The thief comes only to steal and kill and destroy. I came that they may have life and have it abundantly. (10:10)

Jesus actions say, "letting the afflicted wait until sunset, is not the abundant life I came to bring."

However, the "Jews" cannot be right since violating the Sabbath was a sin and Jesus was without sin. Moreover, the instruction Jesus gave was for the man to remove his bed. If correct, Jesus would have also caused the man to sin.

There is a significant difference between the Sabbath healings in John and those described in Matthew, Mark, and Luke, all of which take place in the synagogue. The Sabbath is not only about prohibiting work:

“Six days shall work be done, but on the seventh day is a Sabbath of solemn rest, a holy convocation. You shall do no work. It is a Sabbath to the Lord in all your dwelling places. (Leviticus 23:3 ESV)

Observing the Sabbath is a matter of not working and joining with others in a holy convocation. That is, Matthew, Mark, and Luke all describe events which take place when people have come together to fulfill the prescribed action on the Sabbath. This is not the case in John, and especially so in John 5, which takes outside the gate and not in the Temple (cf. John 5:14).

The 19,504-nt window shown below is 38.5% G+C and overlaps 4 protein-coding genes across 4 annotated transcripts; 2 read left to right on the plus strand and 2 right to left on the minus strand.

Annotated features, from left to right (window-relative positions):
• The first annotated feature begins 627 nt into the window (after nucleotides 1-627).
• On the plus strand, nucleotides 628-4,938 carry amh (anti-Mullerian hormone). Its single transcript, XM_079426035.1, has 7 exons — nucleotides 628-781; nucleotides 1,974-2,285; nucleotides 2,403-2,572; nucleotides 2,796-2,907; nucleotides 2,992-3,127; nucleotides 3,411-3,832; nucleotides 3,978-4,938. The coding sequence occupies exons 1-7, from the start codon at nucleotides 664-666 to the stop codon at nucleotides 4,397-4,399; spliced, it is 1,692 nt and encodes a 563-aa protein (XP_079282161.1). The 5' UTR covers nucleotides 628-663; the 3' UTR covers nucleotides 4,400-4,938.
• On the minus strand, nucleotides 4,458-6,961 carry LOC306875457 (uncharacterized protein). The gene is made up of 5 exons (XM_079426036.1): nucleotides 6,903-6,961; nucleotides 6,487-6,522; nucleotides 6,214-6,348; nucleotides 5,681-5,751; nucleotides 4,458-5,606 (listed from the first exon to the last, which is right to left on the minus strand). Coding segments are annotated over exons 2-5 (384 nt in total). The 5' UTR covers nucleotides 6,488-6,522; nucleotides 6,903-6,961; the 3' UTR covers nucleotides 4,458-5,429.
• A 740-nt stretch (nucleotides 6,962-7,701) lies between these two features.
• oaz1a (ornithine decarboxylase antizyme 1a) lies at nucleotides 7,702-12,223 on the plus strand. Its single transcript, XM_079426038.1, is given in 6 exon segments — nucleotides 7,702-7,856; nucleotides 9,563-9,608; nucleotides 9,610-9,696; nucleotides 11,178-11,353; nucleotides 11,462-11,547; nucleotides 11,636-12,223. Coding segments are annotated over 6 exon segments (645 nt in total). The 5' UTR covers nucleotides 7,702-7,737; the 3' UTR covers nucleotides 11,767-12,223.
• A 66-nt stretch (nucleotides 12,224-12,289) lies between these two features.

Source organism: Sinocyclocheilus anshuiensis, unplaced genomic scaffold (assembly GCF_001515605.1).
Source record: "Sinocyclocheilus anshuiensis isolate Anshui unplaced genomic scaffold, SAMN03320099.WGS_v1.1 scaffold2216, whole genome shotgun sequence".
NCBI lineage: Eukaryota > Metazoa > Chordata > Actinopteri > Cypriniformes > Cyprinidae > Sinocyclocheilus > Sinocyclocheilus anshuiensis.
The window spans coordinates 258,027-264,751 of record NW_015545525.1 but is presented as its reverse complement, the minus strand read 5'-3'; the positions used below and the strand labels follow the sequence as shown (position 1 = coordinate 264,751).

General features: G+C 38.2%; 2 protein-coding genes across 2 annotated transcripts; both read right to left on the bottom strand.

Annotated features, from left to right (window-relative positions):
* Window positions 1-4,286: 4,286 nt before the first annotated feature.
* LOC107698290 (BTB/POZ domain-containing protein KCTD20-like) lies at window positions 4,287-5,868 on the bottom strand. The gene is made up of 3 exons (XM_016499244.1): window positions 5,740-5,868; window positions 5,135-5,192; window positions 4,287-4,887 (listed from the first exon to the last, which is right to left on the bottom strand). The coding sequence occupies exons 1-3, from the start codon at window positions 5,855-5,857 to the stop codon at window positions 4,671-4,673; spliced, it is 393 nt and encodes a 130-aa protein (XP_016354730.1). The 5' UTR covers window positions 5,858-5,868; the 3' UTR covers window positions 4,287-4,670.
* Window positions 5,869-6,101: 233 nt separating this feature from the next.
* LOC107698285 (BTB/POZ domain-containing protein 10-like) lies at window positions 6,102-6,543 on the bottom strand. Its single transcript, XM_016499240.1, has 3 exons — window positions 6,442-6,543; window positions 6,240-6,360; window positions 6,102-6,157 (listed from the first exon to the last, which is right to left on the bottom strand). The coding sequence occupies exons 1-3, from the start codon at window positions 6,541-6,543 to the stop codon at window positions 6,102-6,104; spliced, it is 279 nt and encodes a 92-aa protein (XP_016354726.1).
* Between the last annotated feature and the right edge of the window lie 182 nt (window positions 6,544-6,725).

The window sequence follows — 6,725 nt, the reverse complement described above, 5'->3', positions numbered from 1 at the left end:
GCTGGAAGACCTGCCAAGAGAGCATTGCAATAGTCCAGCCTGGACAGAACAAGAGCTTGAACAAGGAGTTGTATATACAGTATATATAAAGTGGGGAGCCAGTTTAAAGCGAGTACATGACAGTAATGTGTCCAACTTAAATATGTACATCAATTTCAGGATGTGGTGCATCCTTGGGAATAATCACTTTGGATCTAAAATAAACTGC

• +1 "so one more day was not going to make a difference." It would make a difference for the man, no? 1 day of continuing in his state is important ...? Commented Jun 11, 2022 at 21:27
  • @OneGodtheFather Good point. Edited to better explain. Commented Jun 11, 2022 at 22:17

There are two reasonable interpretations of this.

One is that John 5:18 is recording the thoughts of the Pharisees. The Pharisees think Jesus is breaking the Sabbath, but in fact he isn't. The absence of punctuation marks in the original language makes this entirely plausible.